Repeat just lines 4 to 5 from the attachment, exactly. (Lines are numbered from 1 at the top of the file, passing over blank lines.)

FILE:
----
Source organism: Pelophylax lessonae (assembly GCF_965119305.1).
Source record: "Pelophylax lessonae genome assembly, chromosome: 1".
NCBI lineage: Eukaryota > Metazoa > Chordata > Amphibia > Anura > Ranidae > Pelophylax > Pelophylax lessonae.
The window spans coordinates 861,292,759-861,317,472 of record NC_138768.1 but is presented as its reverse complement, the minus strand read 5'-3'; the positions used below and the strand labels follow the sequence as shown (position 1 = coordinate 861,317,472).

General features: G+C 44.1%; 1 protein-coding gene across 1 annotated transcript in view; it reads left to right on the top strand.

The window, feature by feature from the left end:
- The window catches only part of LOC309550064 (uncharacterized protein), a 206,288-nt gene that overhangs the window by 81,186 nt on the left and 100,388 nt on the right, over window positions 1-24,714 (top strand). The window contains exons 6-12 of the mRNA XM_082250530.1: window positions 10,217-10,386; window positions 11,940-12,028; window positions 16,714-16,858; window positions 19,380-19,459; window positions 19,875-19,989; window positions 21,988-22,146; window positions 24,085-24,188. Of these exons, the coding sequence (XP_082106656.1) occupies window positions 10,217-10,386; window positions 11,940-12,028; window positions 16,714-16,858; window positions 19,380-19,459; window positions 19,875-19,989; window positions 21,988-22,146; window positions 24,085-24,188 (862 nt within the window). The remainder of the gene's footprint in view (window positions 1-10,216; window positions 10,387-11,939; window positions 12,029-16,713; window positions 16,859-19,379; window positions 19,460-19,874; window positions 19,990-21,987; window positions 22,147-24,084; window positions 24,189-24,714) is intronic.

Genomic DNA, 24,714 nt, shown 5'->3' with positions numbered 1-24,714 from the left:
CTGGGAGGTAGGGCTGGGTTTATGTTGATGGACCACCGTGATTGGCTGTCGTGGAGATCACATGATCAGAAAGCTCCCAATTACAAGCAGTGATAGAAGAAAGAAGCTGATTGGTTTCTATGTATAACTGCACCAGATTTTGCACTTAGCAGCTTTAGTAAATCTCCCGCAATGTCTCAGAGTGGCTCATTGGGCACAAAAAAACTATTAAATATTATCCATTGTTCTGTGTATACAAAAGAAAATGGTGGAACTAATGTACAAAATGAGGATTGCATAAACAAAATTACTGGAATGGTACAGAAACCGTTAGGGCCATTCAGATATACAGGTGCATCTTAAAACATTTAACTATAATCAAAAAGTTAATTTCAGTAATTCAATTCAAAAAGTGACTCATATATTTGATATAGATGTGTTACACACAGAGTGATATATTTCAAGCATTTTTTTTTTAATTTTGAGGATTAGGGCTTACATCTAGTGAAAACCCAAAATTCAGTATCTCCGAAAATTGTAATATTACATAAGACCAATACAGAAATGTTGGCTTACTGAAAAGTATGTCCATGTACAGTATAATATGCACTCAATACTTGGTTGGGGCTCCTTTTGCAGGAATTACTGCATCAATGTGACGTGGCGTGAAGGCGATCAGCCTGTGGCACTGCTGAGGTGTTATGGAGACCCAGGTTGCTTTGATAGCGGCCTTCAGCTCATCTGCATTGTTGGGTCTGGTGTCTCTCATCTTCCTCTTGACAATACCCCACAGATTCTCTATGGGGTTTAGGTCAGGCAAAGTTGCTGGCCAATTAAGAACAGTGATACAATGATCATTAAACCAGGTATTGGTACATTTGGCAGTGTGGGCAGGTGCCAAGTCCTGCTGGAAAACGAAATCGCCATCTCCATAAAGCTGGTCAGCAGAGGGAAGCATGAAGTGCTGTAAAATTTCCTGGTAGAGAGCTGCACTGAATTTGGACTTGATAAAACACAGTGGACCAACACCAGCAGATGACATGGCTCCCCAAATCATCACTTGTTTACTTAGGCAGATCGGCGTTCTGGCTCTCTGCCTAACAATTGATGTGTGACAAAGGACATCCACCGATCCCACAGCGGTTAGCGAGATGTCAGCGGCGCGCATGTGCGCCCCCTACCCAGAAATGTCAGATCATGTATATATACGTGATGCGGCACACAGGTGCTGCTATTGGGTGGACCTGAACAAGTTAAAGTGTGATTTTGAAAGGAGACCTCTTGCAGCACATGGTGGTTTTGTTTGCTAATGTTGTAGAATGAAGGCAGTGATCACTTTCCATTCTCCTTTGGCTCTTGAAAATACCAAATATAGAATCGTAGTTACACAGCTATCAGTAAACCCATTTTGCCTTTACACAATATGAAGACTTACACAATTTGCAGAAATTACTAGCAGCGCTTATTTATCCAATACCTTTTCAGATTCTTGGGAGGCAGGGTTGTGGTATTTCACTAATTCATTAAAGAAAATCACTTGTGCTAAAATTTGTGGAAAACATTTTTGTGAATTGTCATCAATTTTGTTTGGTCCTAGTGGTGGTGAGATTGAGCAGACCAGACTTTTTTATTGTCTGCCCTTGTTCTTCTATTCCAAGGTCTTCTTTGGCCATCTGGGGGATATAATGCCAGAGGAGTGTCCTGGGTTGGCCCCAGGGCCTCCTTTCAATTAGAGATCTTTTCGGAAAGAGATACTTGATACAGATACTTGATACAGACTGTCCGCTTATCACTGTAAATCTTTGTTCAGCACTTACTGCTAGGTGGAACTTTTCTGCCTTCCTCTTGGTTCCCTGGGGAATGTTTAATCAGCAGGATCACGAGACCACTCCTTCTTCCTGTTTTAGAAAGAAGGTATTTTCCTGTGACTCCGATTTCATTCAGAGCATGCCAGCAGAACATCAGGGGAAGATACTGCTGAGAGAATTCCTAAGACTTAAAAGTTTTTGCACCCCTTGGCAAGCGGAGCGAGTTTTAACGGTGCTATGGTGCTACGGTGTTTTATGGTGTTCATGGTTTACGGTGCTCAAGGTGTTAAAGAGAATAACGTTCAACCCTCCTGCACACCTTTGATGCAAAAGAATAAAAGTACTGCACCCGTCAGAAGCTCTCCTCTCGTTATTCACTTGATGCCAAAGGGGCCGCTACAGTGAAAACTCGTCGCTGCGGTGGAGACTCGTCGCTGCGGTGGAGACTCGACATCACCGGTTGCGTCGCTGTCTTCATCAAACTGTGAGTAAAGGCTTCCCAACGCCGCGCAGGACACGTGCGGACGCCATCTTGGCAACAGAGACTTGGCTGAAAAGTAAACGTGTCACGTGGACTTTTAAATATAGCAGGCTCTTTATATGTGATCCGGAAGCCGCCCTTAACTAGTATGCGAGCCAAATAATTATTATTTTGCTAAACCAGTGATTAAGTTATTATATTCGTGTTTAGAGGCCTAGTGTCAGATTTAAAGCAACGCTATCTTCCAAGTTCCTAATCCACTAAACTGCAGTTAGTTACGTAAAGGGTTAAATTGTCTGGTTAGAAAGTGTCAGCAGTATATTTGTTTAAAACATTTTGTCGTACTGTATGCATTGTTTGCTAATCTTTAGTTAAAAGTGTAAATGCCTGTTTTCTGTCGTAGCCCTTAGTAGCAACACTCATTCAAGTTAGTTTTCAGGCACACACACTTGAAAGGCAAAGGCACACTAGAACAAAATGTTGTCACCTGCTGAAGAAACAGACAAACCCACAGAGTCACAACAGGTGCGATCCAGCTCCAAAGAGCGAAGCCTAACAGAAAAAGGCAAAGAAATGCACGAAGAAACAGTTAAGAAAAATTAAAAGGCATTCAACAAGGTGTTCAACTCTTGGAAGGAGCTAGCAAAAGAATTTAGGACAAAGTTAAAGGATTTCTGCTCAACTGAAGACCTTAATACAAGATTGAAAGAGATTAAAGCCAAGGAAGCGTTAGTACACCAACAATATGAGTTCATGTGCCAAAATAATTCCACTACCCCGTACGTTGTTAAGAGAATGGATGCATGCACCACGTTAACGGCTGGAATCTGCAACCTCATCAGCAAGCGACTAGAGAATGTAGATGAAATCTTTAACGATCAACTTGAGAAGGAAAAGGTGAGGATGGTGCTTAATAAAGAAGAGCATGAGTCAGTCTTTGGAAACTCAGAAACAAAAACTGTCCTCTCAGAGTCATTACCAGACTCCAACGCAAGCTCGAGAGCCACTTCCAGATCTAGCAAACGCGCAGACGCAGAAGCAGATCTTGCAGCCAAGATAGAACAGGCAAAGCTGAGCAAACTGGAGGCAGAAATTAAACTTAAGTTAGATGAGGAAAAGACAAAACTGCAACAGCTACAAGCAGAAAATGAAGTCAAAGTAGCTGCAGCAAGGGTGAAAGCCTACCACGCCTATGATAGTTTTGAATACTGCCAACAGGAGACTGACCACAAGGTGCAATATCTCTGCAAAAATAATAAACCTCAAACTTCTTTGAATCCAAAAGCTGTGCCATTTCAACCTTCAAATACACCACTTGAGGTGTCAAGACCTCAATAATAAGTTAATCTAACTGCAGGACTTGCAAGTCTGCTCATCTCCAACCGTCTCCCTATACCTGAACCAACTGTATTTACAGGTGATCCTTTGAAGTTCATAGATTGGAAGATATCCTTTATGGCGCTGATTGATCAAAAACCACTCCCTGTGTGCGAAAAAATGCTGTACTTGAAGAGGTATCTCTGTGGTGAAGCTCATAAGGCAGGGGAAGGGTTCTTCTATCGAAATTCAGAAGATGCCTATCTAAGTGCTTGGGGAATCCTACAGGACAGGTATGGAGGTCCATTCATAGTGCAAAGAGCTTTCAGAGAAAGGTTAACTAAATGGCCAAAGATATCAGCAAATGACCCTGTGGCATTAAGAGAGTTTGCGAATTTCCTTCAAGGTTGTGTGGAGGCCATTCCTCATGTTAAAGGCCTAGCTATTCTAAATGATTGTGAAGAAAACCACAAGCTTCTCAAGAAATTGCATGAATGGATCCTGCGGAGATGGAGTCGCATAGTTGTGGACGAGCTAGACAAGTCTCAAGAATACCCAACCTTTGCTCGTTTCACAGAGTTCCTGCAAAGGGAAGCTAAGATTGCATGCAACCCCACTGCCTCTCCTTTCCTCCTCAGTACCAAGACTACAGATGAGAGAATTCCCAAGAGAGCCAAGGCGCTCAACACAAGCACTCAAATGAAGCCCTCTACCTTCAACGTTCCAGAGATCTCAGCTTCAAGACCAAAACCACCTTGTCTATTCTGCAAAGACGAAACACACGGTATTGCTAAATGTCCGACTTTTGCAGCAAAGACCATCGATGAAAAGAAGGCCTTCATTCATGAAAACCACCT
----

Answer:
The window spans coordinates 861,292,759-861,317,472 of record NC_138768.1 but is presented as its reverse complement, the minus strand read 5'-3'; the positions used below and the strand labels follow the sequence as shown (position 1 = coordinate 861,317,472).

General features: G+C 44.1%; 1 protein-coding gene across 1 annotated transcript in view; it reads left to right on the top strand.